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Published byOsbaldo Verrill Modified about 1 year ago

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Consider a soil element: whose volume = V and Porosity = n V, n in equilibrium under principal stresses: σ1σ1 σ3σ3 σ2σ2 with a pore water pressure: u0u0

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Then, the element is subjected to an increase in stress in all 3 directions of σ 3 which produces an increase in pore pressure of u 3 σ1σ1 σ3σ3 σ2σ2 u0u0 σ 1 + σ 3 σ 2 + σ 3 σ 3 + σ 3 u 0 + u 3

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As a result, the effective stress in each direction increases by σ 3 - u 3 V, n σ 1 + σ 3 σ 2 + σ 3 σ 3 + σ 3 u 0 + u 3 σ 3 - u 3 This increase in effective stress reduces the volume of the soil skeleton and the pore space.

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Soil Skeleton V, n σ 3 - u 3 where: V ss = the change in volume of the soil skeleton caused by an increase in the cell pressure, σ 3 C s = the compressibility of the soil skeleton under an isotropic effective stress increment; i.e., the fraction of volume reduction per kPa increase in cell pressure

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Pore Space (Voids) V, n σ 3 - u 3 where: V PS = the volume reduction in pore space caused by a change in the pore pressure, u 3 C V = the compressibility of the pore fluid; i.e., the fraction of volume reduction per kPa increase in pore pressure Since:Then:

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Assuming: V, n σ 3 - u 3 1.the soil particles are incompressible 2.no drainage of the pore fluid Therefore, the reduction in soil skeleton volume must equal the reduction in volume of pore space or: Therefore:

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The value : V, n σ 3 - u 3 is called the pore pressure coefficient, B If the void space is completely saturated, C v = 0 and B = 1 This is illustrated on Figure 4.26 in the text. So, u 3 = B σ 3 When soils are partially saturated, C v > 0 and B < 1In an undrained triaxial test, B is estimated by increasing the cell pressure by σ 3 and measuring the resulting change in pore pressure, u 3 so that:

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What happens if the element is subjected to an increase in axial (major principal) stress of σ 1 which produces an increase in pore pressure of u 1 V, n σ1σ1 σ3σ3 σ2σ2 u0u0 σ 1 + σ 1 σ 2 - u 1 σ 3 - u 1 u 0 + u 1

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As a result, the effective stress in each of the minor directions increases by - u 1 V, n σ 1 + σ 1 σ 2 - u 1 σ3 -u1σ3 -u1 u 0 + u 1 σ1 - u1σ1 - u1 -u1-u1 - u1- u1 This change in effective stress also changes the volume of the soil skeleton and the pore space.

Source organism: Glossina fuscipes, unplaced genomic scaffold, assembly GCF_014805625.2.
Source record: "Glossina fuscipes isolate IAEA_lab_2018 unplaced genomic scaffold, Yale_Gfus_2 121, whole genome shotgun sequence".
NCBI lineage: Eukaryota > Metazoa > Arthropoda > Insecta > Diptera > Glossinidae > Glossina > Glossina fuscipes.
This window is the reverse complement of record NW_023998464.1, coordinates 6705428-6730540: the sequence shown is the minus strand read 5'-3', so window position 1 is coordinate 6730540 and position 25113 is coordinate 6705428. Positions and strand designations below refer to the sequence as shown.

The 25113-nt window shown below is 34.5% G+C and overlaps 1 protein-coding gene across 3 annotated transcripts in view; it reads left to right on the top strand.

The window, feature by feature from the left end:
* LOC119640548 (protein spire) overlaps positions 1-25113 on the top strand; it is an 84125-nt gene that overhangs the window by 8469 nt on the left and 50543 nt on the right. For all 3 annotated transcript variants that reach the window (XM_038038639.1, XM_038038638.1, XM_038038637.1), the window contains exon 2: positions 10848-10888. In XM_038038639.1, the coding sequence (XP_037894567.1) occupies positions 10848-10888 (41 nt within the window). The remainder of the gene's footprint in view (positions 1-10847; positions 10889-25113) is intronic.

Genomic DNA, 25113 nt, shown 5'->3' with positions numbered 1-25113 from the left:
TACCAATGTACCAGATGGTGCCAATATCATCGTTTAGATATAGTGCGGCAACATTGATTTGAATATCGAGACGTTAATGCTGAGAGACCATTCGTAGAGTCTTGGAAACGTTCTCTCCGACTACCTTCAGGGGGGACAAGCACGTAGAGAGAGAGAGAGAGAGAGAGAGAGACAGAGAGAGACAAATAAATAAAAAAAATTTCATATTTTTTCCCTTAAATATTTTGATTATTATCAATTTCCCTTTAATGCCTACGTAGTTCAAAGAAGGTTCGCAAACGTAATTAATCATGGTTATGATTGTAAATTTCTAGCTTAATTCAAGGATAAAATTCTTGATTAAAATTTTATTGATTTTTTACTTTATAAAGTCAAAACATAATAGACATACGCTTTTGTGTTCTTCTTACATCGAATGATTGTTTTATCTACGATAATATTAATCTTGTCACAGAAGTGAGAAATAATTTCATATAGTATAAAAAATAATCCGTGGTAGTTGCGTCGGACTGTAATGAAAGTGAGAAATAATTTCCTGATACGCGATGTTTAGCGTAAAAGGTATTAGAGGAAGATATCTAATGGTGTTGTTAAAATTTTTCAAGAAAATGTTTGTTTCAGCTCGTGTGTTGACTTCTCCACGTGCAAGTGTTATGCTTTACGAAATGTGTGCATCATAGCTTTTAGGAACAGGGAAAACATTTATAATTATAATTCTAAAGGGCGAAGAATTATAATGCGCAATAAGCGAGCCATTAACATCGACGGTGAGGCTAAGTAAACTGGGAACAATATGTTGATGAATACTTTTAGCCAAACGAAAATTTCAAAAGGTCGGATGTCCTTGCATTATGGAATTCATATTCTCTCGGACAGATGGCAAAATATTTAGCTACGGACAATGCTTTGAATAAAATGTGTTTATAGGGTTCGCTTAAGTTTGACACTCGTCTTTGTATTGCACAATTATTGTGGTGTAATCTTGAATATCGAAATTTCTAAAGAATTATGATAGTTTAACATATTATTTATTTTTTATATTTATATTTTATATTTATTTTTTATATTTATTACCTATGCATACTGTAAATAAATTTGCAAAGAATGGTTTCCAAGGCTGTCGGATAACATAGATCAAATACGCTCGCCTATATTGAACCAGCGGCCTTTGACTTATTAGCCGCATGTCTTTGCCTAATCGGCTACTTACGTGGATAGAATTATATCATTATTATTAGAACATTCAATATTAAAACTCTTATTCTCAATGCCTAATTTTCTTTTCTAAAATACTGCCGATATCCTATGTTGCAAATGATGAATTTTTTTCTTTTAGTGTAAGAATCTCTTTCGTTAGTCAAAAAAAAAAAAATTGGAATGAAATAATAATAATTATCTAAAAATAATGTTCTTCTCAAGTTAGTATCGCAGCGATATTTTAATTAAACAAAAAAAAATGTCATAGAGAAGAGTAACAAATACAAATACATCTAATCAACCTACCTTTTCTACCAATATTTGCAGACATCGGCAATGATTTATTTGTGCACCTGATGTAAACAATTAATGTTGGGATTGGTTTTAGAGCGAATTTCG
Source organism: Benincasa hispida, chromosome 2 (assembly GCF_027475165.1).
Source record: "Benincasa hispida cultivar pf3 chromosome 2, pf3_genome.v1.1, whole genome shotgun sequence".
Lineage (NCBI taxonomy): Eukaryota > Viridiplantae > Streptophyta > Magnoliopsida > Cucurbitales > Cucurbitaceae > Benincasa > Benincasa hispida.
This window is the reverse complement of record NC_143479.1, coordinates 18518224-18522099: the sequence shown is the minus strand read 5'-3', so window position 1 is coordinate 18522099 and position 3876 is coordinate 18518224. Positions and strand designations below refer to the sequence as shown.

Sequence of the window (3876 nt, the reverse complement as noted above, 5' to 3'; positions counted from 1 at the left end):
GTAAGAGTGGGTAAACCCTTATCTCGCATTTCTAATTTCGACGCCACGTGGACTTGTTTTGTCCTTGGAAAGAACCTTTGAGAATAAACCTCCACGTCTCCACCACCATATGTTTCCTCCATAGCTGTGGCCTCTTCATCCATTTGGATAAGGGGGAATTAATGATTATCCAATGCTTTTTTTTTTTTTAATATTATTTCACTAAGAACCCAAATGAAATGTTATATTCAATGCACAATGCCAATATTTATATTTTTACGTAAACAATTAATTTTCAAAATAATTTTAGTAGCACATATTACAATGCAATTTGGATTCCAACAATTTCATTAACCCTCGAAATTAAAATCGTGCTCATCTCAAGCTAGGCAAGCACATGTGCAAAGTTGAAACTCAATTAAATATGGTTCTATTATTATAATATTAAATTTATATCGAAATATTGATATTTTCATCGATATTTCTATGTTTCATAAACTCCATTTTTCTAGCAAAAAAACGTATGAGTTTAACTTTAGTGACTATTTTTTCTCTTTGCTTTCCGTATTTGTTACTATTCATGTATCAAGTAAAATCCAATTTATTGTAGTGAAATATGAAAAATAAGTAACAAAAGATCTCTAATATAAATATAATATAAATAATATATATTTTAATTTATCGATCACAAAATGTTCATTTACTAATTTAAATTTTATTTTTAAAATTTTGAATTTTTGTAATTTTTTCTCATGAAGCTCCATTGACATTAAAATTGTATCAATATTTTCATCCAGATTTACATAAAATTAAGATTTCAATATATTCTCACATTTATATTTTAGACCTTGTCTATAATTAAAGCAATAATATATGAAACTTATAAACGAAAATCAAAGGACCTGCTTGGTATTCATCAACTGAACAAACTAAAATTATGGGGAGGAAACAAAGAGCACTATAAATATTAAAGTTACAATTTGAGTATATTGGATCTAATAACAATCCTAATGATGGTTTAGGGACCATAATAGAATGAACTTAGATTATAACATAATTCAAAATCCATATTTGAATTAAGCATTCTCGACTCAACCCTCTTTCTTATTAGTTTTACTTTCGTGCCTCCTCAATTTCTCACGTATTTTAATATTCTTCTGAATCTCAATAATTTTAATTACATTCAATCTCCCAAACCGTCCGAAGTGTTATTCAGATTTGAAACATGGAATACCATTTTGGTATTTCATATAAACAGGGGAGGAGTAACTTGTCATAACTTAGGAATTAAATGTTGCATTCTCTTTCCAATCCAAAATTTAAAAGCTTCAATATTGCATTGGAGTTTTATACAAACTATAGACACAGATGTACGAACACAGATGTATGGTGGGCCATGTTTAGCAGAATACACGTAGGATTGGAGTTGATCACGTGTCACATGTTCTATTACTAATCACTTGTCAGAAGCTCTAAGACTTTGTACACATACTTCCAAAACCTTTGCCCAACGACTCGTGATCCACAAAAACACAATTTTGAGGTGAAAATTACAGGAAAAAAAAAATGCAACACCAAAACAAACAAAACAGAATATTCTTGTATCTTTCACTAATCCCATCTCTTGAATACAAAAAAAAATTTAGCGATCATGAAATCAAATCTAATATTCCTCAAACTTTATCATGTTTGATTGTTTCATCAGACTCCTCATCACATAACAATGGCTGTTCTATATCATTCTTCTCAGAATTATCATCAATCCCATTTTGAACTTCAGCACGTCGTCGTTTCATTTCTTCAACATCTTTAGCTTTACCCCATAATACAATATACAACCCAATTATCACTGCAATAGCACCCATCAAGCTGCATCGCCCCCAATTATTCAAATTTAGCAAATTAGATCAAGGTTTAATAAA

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If we assume for a minute that soil is an elastic material, then the Volume change of the soil skeleton can be expressed from elastic theory: V, n - u1- u1 - u3- u3 σ1 - u1σ1 - u1 As before, the change in volume of the pore space: Again, if the soil particles are incompressible and no drainage of the pore fluid, then:

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Since soils are NOT elastic, this is rewritten as: where A is a pore pressure coefficient to be determined by experiment u 1 = AB σ 1 or A value of A for a fully saturated soil can be determined by measuring the pore water pressure during the application of the deviator stress in an undrained triaxial test For different values of σ 1 during the test, u 1 is measured, although the values at failure are of particular interest: - u1- u1 - u3- u3 σ1 - u1σ1 - u1 or:

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For lightly overconsolidated clays, 0 < A < 0.5 Figure 4.28 in the text illustrates the variation of A with OCR (Overconsolidation Ratio). In highly compressible soils (normally consolidated clays), A ranges between 0.5 and 1.0 For heavily overconsolidated clays, A may lie between -0.5 & 0 - u1- u1 - u3- u3 σ1 - u1σ1 - u1 Normally Consolidated Lightly Over- Consolidated Heavily Over- Consolidated

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The third pore pressure coefficient is determined from the response, u to a combination of the effects of increasing both the cell pressure, σ 3 and the axial stress ( σ 1 - σ 3 ) or deviator stress. From the two previous effects: u = u 3 + u 1 u = B[ σ 3 +A( σ 1 - σ 3 )] or: If we divide through by σ 1 u 3 + u 1 = u 3 = B σ 3 u 1 = BA( σ 1 - σ 3 ) { { or:

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The third pore pressure coefficient is not a constant but depends on σ 3 and σ 1 With no movement of water (undrained) and no change in water table level during subsequent consolidation, u = initial excess pore water pressure in fully saturated soils. Testing under Back Pressure When a sample of saturated clay is extracted from the ground, it can swell thereby decreasing S r as it breathes in air The pore pressure can be raised artificially (in sync with σ 3 ) to a datum value for excess pore water pressure and then the sample can be allowed to consolidate back to the in situ conditions (saturation, pore water pressure). This process allows the calculation of the pore pressure coefficient, B. Values of B 0.95 are considered to represent saturation.

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